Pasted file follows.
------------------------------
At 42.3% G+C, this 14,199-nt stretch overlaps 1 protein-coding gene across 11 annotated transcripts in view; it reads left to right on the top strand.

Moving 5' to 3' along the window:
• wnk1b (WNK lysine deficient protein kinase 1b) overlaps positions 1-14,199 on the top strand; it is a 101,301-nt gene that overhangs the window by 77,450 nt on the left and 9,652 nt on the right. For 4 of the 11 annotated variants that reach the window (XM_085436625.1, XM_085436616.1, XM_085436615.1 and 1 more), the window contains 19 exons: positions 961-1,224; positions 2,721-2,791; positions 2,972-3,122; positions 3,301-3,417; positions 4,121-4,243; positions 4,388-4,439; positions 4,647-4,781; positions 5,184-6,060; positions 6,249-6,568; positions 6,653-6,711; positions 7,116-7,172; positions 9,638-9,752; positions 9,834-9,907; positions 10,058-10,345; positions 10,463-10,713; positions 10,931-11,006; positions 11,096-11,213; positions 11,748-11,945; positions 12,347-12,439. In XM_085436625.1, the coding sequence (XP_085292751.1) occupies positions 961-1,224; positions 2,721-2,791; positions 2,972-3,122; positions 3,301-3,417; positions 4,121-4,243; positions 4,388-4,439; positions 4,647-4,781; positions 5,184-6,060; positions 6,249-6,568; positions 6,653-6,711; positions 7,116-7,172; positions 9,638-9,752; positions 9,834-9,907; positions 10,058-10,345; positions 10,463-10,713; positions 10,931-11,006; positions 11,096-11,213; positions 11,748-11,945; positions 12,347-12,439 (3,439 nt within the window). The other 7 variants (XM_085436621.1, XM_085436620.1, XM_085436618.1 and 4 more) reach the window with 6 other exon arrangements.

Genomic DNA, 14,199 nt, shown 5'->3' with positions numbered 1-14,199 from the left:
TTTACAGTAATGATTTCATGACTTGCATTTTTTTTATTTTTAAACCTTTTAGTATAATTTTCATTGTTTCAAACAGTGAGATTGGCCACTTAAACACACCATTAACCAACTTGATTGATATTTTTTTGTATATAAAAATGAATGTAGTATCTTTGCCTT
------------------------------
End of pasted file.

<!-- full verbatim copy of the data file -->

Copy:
At 42.3% G+C, this 14,199-nt stretch overlaps 1 protein-coding gene across 11 annotated transcripts in view; it reads left to right on the top strand.

Moving 5' to 3' along the window:
• wnk1b (WNK lysine deficient protein kinase 1b) overlaps positions 1-14,199 on the top strand; it is a 101,301-nt gene that overhangs the window by 77,450 nt on the left and 9,652 nt on the right. For 4 of the 11 annotated variants that reach the window (XM_085436625.1, XM_085436616.1, XM_085436615.1 and 1 more), the window contains 19 exons: positions 961-1,224; positions 2,721-2,791; positions 2,972-3,122; positions 3,301-3,417; positions 4,121-4,243; positions 4,388-4,439; positions 4,647-4,781; positions 5,184-6,060; positions 6,249-6,568; positions 6,653-6,711; positions 7,116-7,172; positions 9,638-9,752; positions 9,834-9,907; positions 10,058-10,345; positions 10,463-10,713; positions 10,931-11,006; positions 11,096-11,213; positions 11,748-11,945; positions 12,347-12,439. In XM_085436625.1, the coding sequence (XP_085292751.1) occupies positions 961-1,224; positions 2,721-2,791; positions 2,972-3,122; positions 3,301-3,417; positions 4,121-4,243; positions 4,388-4,439; positions 4,647-4,781; positions 5,184-6,060; positions 6,249-6,568; positions 6,653-6,711; positions 7,116-7,172; positions 9,638-9,752; positions 9,834-9,907; positions 10,058-10,345; positions 10,463-10,713; positions 10,931-11,006; positions 11,096-11,213; positions 11,748-11,945; positions 12,347-12,439 (3,439 nt within the window). The other 7 variants (XM_085436621.1, XM_085436620.1, XM_085436618.1 and 4 more) reach the window with 6 other exon arrangements.

Genomic DNA, 14,199 nt, shown 5'->3' with positions numbered 1-14,199 from the left:
TTTACAGTAATGATTTCATGACTTGCATTTTTTTTATTTTTAAACCTTTTAGTATAATTTTCATTGTTTCAAACAGTGAGATTGGCCACTTAAACACACCATTAACCAACTTGATTGATATTTTTTTGTATATAAAAATGAATGTAGTATCTTTGCCTT